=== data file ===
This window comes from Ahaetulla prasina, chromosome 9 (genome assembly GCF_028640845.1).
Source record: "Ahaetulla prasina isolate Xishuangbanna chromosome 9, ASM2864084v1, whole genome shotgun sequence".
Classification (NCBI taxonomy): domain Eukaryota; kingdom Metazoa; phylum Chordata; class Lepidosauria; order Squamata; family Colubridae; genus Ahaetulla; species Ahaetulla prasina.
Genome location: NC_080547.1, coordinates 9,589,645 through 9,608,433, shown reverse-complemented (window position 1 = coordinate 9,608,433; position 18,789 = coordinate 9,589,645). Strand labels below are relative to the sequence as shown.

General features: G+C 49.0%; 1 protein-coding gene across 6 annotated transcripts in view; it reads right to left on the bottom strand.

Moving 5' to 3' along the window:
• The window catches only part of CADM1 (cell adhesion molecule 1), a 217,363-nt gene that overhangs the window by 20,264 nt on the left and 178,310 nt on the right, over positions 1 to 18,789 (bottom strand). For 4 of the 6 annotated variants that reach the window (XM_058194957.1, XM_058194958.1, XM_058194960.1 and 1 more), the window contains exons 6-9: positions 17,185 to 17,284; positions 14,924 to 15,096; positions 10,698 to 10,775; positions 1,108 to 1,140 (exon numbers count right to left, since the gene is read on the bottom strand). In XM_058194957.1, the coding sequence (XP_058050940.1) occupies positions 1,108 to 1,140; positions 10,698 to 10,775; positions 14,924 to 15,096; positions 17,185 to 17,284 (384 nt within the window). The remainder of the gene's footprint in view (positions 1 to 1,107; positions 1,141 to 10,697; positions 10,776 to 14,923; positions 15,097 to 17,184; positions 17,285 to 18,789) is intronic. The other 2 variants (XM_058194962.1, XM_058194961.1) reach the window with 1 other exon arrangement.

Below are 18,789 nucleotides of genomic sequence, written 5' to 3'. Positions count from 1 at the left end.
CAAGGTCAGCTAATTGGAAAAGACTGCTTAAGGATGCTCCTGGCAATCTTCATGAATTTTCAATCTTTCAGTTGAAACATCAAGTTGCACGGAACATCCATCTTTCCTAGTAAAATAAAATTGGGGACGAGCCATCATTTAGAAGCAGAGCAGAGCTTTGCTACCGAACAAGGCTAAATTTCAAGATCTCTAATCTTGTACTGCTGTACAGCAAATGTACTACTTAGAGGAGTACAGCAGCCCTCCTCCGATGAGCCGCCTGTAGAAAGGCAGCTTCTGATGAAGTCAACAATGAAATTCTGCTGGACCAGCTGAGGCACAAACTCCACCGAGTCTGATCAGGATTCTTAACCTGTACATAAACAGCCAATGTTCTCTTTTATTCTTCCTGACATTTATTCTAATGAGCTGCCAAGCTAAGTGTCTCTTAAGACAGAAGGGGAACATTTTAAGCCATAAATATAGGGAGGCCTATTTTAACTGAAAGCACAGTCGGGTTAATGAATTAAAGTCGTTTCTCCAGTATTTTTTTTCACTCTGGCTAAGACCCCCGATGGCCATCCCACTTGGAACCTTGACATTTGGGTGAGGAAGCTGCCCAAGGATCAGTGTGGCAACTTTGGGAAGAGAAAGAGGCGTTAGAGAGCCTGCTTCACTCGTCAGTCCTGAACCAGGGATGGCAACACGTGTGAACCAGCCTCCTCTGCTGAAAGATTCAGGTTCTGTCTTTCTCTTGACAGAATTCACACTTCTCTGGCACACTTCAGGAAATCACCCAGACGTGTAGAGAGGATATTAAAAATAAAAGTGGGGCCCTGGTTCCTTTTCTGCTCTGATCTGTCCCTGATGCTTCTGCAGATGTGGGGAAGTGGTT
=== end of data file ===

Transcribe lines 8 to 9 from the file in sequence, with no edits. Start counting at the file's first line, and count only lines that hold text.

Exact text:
Below are 18,789 nucleotides of genomic sequence, written 5' to 3'. Positions count from 1 at the left end.
CAAGGTCAGCTAATTGGAAAAGACTGCTTAAGGATGCTCCTGGCAATCTTCATGAATTTTCAATCTTTCAGTTGAAACATCAAGTTGCACGGAACATCCATCTTTCCTAGTAAAATAAAATTGGGGACGAGCCATCATTTAGAAGCAGAGCAGAGCTTTGCTACCGAACAAGGCTAAATTTCAAGATCTCTAATCTTGTACTGCTGTACAGCAAATGTACTACTTAGAGGAGTACAGCAGCCCTCCTCCGATGAGCCGCCTGTAGAAAGGCAGCTTCTGATGAAGTCAACAATGAAATTCTGCTGGACCAGCTGAGGCACAAACTCCACCGAGTCTGATCAGGATTCTTAACCTGTACATAAACAGCCAATGTTCTCTTTTATTCTTCCTGACATTTATTCTAATGAGCTGCCAAGCTAAGTGTCTCTTAAGACAGAAGGGGAACATTTTAAGCCATAAATATAGGGAGGCCTATTTTAACTGAAAGCACAGTCGGGTTAATGAATTAAAGTCGTTTCTCCAGTATTTTTTTTCACTCTGGCTAAGACCCCCGATGGCCATCCCACTTGGAACCTTGACATTTGGGTGAGGAAGCTGCCCAAGGATCAGTGTGGCAACTTTGGGAAGAGAAAGAGGCGTTAGAGAGCCTGCTTCACTCGTCAGTCCTGAACCAGGGATGGCAACACGTGTGAACCAGCCTCCTCTGCTGAAAGATTCAGGTTCTGTCTTTCTCTTGACAGAATTCACACTTCTCTGGCACACTTCAGGAAATCACCCAGACGTGTAGAGAGGATATTAAAAATAAAAGTGGGGCCCTGGTTCCTTTTCTGCTCTGATCTGTCCCTGATGCTTCTGCAGATGTGGGGAAGTGGTT